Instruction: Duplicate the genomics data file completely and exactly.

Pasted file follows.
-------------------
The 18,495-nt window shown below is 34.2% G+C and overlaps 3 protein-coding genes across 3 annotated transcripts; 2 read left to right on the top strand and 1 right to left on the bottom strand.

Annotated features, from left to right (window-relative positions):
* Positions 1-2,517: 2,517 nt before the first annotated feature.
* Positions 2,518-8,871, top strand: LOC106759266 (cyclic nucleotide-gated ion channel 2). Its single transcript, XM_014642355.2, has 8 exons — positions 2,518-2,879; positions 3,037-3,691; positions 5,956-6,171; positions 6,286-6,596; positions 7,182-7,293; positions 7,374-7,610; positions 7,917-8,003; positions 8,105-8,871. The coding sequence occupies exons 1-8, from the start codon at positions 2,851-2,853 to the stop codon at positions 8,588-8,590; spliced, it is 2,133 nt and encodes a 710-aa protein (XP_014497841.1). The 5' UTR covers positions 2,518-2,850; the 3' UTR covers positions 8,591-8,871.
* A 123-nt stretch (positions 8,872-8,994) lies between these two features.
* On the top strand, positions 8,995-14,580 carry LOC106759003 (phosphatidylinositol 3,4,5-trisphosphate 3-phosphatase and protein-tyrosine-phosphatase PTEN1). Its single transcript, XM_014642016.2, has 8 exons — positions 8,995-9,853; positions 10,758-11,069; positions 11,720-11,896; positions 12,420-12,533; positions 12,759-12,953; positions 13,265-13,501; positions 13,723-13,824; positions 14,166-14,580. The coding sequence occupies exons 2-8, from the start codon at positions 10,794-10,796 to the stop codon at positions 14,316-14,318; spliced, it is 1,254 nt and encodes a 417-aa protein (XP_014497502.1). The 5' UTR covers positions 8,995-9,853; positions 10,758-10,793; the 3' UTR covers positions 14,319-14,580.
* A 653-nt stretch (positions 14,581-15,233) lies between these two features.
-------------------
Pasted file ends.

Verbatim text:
The 18,495-nt window shown below is 34.2% G+C and overlaps 3 protein-coding genes across 3 annotated transcripts; 2 read left to right on the top strand and 1 right to left on the bottom strand.

Annotated features, from left to right (window-relative positions):
* Positions 1-2,517: 2,517 nt before the first annotated feature.
* Positions 2,518-8,871, top strand: LOC106759266 (cyclic nucleotide-gated ion channel 2). Its single transcript, XM_014642355.2, has 8 exons — positions 2,518-2,879; positions 3,037-3,691; positions 5,956-6,171; positions 6,286-6,596; positions 7,182-7,293; positions 7,374-7,610; positions 7,917-8,003; positions 8,105-8,871. The coding sequence occupies exons 1-8, from the start codon at positions 2,851-2,853 to the stop codon at positions 8,588-8,590; spliced, it is 2,133 nt and encodes a 710-aa protein (XP_014497841.1). The 5' UTR covers positions 2,518-2,850; the 3' UTR covers positions 8,591-8,871.
* A 123-nt stretch (positions 8,872-8,994) lies between these two features.
* On the top strand, positions 8,995-14,580 carry LOC106759003 (phosphatidylinositol 3,4,5-trisphosphate 3-phosphatase and protein-tyrosine-phosphatase PTEN1). Its single transcript, XM_014642016.2, has 8 exons — positions 8,995-9,853; positions 10,758-11,069; positions 11,720-11,896; positions 12,420-12,533; positions 12,759-12,953; positions 13,265-13,501; positions 13,723-13,824; positions 14,166-14,580. The coding sequence occupies exons 2-8, from the start codon at positions 10,794-10,796 to the stop codon at positions 14,316-14,318; spliced, it is 1,254 nt and encodes a 417-aa protein (XP_014497502.1). The 5' UTR covers positions 8,995-9,853; positions 10,758-10,793; the 3' UTR covers positions 14,319-14,580.
* A 653-nt stretch (positions 14,581-15,233) lies between these two features.